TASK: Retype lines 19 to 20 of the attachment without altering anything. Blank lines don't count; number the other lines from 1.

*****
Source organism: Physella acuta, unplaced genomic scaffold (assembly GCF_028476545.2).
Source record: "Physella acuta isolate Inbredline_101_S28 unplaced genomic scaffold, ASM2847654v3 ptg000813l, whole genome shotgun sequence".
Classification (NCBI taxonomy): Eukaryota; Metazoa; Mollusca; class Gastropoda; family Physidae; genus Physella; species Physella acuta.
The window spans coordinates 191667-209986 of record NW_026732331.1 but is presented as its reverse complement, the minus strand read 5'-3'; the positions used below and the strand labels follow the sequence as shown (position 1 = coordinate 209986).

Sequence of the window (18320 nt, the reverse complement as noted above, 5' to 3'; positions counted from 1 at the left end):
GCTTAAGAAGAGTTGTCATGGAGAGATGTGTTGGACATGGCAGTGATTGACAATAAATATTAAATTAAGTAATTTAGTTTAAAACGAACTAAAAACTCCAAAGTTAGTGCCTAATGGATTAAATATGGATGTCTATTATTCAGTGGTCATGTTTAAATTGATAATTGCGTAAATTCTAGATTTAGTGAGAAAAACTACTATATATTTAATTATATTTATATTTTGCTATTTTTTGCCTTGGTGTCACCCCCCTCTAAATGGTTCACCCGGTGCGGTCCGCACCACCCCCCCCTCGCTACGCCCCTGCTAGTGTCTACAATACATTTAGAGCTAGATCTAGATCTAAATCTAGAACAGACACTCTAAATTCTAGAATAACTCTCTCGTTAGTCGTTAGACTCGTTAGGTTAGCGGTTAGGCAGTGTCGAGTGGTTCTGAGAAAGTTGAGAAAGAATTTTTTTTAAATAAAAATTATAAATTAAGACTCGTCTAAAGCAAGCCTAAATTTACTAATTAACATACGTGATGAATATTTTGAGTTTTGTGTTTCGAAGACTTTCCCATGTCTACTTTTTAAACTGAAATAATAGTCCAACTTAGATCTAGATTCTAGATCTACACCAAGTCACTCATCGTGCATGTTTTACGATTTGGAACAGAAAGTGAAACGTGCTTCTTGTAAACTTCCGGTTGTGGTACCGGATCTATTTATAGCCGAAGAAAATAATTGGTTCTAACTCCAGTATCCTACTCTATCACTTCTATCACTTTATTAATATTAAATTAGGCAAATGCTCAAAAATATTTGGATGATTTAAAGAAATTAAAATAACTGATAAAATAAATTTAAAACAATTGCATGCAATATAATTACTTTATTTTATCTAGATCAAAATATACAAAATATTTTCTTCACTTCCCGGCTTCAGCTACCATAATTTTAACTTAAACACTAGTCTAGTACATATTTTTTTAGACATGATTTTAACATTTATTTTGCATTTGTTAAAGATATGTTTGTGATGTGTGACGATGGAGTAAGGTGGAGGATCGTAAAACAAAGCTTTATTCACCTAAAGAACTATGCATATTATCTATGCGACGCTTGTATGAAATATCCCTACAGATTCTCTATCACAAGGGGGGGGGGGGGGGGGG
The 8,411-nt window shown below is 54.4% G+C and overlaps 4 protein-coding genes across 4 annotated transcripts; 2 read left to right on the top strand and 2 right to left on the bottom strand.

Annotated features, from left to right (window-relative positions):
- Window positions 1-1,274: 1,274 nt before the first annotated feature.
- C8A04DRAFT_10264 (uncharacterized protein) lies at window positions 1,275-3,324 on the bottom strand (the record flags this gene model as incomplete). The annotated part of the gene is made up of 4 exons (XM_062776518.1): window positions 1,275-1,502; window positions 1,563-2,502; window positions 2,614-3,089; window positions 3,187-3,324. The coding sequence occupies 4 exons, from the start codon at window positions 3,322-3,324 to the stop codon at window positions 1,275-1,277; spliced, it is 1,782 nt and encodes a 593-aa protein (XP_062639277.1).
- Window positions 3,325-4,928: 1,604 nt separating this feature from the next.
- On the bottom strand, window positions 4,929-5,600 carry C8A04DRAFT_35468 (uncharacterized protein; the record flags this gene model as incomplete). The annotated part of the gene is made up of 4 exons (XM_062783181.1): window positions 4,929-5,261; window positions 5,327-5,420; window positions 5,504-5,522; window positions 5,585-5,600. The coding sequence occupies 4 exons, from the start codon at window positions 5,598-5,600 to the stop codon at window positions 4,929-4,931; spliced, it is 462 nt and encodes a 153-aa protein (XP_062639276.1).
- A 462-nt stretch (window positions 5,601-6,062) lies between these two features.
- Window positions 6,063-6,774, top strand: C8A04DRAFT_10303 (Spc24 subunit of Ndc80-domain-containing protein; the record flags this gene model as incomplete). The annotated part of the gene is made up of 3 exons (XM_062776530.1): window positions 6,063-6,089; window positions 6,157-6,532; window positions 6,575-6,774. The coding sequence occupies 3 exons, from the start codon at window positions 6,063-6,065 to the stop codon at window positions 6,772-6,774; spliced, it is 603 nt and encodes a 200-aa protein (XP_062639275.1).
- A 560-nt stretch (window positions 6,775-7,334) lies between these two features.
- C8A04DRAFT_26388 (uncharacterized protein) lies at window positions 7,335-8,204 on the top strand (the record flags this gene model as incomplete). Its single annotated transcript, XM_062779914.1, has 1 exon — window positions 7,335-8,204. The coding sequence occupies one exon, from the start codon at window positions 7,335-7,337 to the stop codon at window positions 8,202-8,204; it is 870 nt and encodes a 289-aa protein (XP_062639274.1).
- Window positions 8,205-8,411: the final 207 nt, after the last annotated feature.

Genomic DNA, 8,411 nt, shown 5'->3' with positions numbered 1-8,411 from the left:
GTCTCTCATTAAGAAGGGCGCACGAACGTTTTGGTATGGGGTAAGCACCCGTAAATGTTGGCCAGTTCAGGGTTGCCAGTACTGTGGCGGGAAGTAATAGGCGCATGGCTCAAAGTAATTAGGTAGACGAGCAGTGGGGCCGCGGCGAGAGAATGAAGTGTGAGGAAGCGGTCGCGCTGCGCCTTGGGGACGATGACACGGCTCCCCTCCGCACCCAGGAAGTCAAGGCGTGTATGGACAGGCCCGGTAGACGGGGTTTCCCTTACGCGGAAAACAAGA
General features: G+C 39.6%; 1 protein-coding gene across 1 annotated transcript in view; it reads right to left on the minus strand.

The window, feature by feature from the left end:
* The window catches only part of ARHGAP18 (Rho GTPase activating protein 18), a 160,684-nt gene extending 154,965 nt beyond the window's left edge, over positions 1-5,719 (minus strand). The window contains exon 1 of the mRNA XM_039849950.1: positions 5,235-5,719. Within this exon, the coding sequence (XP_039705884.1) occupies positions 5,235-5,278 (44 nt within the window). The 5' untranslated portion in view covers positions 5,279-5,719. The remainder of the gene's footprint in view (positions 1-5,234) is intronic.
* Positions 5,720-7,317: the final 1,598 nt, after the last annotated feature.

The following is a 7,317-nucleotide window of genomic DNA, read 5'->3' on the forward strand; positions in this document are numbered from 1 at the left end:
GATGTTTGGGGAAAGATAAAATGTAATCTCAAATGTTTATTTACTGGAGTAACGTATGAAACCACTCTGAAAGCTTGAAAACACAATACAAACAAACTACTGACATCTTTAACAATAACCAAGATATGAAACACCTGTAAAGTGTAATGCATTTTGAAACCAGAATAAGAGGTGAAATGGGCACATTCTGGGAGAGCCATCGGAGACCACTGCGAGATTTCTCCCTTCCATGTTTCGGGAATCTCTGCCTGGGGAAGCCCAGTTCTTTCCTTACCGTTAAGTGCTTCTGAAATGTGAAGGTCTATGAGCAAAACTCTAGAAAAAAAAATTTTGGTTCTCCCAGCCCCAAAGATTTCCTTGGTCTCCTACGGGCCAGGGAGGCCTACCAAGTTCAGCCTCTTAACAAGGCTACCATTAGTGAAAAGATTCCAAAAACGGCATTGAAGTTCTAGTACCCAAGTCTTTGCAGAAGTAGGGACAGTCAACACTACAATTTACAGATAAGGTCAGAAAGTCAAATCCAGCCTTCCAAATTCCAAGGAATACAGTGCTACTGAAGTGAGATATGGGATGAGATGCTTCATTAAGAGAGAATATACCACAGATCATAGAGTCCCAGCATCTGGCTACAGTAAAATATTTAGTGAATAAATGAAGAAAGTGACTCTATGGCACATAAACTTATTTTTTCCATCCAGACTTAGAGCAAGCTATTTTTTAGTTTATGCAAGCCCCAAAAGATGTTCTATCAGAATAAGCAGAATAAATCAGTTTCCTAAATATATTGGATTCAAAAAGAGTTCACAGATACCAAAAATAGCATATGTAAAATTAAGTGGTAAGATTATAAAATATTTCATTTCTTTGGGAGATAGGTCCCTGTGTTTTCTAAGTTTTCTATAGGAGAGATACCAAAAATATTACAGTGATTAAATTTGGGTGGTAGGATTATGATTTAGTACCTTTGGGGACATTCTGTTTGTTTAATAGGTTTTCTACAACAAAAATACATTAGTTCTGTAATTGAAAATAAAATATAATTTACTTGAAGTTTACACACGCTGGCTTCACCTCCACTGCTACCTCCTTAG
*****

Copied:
GTCTCTCATTAAGAAGGGCGCACGAACGTTTTGGTATGGGGTAAGCACCCGTAAATGTTGGCCAGTTCAGGGTTGCCAGTACTGTGGCGGGAAGTAATAGGCGCATGGCTCAAAGTAATTAGGTAGACGAGCAGTGGGGCCGCGGCGAGAGAATGAAGTGTGAGGAAGCGGTCGCGCTGCGCCTTGGGGACGATGACACGGCTCCCCTCCGCACCCAGGAAGTCAAGGCGTGTATGGACAGGCCCGGTAGACGGGGTTTCCCTTACGCGGAAAACAAGA
General features: G+C 39.6%; 1 protein-coding gene across 1 annotated transcript in view; it reads right to left on the minus strand.